Senators AsleepEditor: How can our senators sleep...

THE BALTIMORE SUN

Senators Asleep

Editor: How can our senators sleep at night knowing that there are 6 million children in America going to bed hungry? How many others could be fed and housed with the raise our senators are awarding themselves?

No wonder there is so much voter apathy. Why bother? With such insensitive politicians in the driver's seat, this is no longer a "government of the people, by the people and for the people."

Agnes McAvinue.

Baltimore.

State Work

Editor: Much has been said recently about Gov. William Donald Schaefer's decision to require state employees to work more hours each week without providing any compensation. It should be noted that the hardship does not end there.

State employees will not be receiving their incremental or cost-of-living increases this year. A number of positions within the state system have been frozen or eliminated.

As a psychologist employed part-time at the Walter P. Carter Center, a state psychiatric hospital, I have the opportunity to regularly see the impact of these decisions. One group of state employees which is particularly hard hit by them is the nursing staff at the Carter Center.

While difficult fiscal decisions must be made to help balance the state's budget, it is important to consider the impact of these decisions on both the state employees and the people they serve.

At the Carter Center these new decisions only serve to further degrade staff morale, create additional financial hardship for hard-working employees who are already underpaid, and most importantly, make it difficult to provide critical aspects of patient care.

While no one will challenge cutting back on excess or waste, some areas can only be cut back so far before vital services suffer. While the governor's decision may provide savings in some ways, in other ways it may be an extremely costly one.

Jeffrey E. Barnett.

Annapolis.

HIV Danger

Editor: As a practicing orthopedic surgeon, I am thoroughly familiar with the mechanism of transmitting the HIV virus from patients and from physicians to each other, and with the hysteria that has swept the nation and Congress about the latter possibility.

Let me first point out that the chances of physician-to-patient transfer are so remote as to be negligible for all intents and purposes.

The only documented incident is that of the Florida dentist, and even the Center for Communicable Diseases has been unable to come up with a plausible mechanism by which one, let alone five patients, could have become infected, considering the extreme vulnerability of the virus and its short lifetime in the open environment.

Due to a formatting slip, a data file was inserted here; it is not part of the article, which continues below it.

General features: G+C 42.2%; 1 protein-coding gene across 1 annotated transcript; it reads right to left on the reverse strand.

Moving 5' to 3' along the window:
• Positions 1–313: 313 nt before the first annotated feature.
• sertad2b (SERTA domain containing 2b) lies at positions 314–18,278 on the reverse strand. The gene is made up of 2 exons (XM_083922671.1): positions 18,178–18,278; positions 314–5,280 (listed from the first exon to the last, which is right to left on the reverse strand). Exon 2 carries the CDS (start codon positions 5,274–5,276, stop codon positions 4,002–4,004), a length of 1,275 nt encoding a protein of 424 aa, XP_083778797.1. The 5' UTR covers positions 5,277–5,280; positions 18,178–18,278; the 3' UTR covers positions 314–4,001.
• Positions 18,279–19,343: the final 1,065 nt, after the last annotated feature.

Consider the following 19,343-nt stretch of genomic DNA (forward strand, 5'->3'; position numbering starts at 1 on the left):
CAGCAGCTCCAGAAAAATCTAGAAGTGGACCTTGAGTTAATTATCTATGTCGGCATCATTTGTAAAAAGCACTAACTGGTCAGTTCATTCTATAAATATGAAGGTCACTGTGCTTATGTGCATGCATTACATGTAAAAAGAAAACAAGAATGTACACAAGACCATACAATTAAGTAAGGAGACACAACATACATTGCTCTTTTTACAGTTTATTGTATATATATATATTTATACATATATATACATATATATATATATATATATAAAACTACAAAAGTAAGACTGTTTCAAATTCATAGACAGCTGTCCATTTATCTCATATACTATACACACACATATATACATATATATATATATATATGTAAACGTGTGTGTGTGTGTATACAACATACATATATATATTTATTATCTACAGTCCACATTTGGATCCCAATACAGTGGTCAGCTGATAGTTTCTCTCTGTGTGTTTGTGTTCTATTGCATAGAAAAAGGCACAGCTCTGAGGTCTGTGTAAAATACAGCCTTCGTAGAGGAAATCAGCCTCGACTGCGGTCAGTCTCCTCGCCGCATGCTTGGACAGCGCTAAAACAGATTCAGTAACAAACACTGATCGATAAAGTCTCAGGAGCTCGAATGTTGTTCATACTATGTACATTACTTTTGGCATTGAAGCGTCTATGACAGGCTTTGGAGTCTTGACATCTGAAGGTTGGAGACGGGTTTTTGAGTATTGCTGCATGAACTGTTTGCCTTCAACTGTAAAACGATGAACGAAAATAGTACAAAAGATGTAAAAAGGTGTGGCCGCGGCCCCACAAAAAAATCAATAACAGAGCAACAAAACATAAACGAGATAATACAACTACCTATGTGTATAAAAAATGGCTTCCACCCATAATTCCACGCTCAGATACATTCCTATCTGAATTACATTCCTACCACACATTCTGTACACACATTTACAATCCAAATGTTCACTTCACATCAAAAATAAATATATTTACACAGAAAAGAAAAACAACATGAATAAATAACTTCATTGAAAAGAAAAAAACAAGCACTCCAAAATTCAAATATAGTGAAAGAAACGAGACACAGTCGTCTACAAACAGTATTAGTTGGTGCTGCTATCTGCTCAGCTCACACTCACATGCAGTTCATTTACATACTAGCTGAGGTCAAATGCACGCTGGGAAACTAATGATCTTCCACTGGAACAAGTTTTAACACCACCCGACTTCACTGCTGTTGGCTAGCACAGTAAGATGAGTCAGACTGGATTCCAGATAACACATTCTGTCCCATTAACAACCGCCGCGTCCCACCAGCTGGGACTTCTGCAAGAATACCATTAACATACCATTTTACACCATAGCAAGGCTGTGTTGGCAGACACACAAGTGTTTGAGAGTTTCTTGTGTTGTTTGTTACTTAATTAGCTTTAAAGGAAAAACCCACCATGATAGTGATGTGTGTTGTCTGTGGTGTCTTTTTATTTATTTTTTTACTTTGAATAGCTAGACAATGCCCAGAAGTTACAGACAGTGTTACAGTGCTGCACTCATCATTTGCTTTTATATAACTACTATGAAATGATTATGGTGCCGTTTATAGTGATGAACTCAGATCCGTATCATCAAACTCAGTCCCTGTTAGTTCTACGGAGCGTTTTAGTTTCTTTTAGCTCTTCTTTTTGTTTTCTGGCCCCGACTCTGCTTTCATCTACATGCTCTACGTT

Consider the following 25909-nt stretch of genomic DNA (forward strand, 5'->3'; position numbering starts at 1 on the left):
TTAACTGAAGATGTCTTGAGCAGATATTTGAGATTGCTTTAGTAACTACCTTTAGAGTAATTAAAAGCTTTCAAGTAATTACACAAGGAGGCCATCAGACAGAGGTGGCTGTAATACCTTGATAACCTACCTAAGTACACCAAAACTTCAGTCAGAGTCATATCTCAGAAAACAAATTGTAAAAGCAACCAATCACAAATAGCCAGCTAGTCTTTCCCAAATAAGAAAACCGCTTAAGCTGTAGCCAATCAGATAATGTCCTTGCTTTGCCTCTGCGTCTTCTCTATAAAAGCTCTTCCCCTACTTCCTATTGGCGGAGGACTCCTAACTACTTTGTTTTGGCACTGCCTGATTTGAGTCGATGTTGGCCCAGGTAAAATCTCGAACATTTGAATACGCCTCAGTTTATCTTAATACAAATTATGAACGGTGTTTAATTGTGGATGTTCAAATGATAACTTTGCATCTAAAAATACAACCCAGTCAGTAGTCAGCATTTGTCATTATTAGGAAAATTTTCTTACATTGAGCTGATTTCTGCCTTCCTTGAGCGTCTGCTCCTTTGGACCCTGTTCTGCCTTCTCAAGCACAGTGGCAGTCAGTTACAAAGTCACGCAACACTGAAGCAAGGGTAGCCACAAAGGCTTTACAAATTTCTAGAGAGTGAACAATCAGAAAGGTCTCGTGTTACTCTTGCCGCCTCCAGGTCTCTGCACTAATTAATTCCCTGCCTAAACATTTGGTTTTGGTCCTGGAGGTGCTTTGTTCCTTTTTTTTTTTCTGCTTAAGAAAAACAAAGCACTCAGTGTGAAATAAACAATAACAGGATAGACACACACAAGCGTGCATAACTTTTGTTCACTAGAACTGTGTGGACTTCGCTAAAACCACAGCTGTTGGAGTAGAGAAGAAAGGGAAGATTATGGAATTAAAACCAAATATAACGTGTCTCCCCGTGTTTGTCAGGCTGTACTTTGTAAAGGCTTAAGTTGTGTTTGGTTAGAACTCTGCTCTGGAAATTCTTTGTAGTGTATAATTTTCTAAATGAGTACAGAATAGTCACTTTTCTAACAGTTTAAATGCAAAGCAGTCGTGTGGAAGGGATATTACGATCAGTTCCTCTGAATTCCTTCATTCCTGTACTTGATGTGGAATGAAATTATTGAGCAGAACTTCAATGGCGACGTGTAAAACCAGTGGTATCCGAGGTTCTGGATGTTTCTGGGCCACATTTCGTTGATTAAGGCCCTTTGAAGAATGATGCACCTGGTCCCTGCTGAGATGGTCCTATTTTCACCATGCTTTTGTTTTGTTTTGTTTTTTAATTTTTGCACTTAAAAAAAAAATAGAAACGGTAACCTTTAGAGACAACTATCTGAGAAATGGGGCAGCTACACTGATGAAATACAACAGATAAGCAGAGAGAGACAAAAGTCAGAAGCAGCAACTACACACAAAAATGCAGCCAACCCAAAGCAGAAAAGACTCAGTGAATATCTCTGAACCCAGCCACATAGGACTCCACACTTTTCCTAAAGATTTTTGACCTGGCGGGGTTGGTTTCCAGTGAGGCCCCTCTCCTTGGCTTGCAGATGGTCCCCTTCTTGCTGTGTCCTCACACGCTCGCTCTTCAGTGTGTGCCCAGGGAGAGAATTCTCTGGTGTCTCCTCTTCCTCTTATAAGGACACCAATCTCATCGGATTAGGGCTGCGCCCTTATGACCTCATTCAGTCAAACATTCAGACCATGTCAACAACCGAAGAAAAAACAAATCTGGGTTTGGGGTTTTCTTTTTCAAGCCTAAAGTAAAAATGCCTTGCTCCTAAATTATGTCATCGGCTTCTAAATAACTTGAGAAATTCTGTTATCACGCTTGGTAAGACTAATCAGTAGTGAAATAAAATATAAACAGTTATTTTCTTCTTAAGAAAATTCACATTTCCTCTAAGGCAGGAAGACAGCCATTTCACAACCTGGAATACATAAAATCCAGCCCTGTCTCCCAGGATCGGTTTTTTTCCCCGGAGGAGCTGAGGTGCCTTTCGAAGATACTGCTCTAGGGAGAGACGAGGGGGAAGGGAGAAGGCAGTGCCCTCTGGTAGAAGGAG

The patient-to-physician transfer is a more likely event. But while we senior and attending physicians are in a position to practice "safe surgery," it is those young physicians in training, the residents and interns who are at the front of the battle, in shock-trauma units, emergency rooms and operating rooms, who routinely are exposed to the body fluids of patients from the inner cities who are most likely to carry the virus.

These men and women are not the typical "fat cat doctors," so eagerly bashed around by public and press alike, but recent medical school graduates shouldered with huge debts from their education, supporting young families on marginal salaries.

If society feels protected by compulsory testing of physicians, eliminating those who are HIV positive from their midst, then that same society is obligated to support these young doctors with generous disability and life insurance policies in the event that they become HIV positive and must end their careers.

As long as we are able to rid ourselves of neither AIDS nor Sen. Jesse Helms, we should at least not punish those who have been infected, which itself is enough of a catastrophe.

Robert O. Kan, M.D.

Baltimore.

Mansion Spending

Editor: First, I read with disgust of the $1.7 million that was spent to completely re-do the Governor's Mansion.

By the way, does anyone even live there? I thought Gov. William Donald Schaefer lived in one of his other residences. Does Hilda Mae Snoops live there?

Then I read, with even more disgust, of the governor's flip, arrogant and sarcastic replies as to why so much of the taxpayers' money was spent.

Are all governors absolute rulers, or is Maryland's the only one?

Why do the taxpayers never hear about things like this until after the damage has been done?

And what happens now? Governor Schaefer tells us all to butt out and goes about his daily business of running our state into the ground, and we are all $1.7 million poorer.

Aren't these people accountable for their actions?

Is this really the last we will hear of this disgraceful situation? Am I really the only person in Maryland who wonders about these things?

Marcy Shackelford.

Towson. Editor: The facts are in: It takes two to four weeks for a traffic ticket to degrade in a landfill; a cotton rag, one to five months; a tin can, 100 years; aluminum can, 200 to 500 years; a plastic six-pack cover, 450 years; and a glass bottle more than 500 years.

Landfills have never been a good solution to the disposal of our waste since the earth can't consume these products as fast as we use them.

Now, more than ever, recycling these products is a remedy for reducing the amount of trash we bury, litter-ally, in our backyards.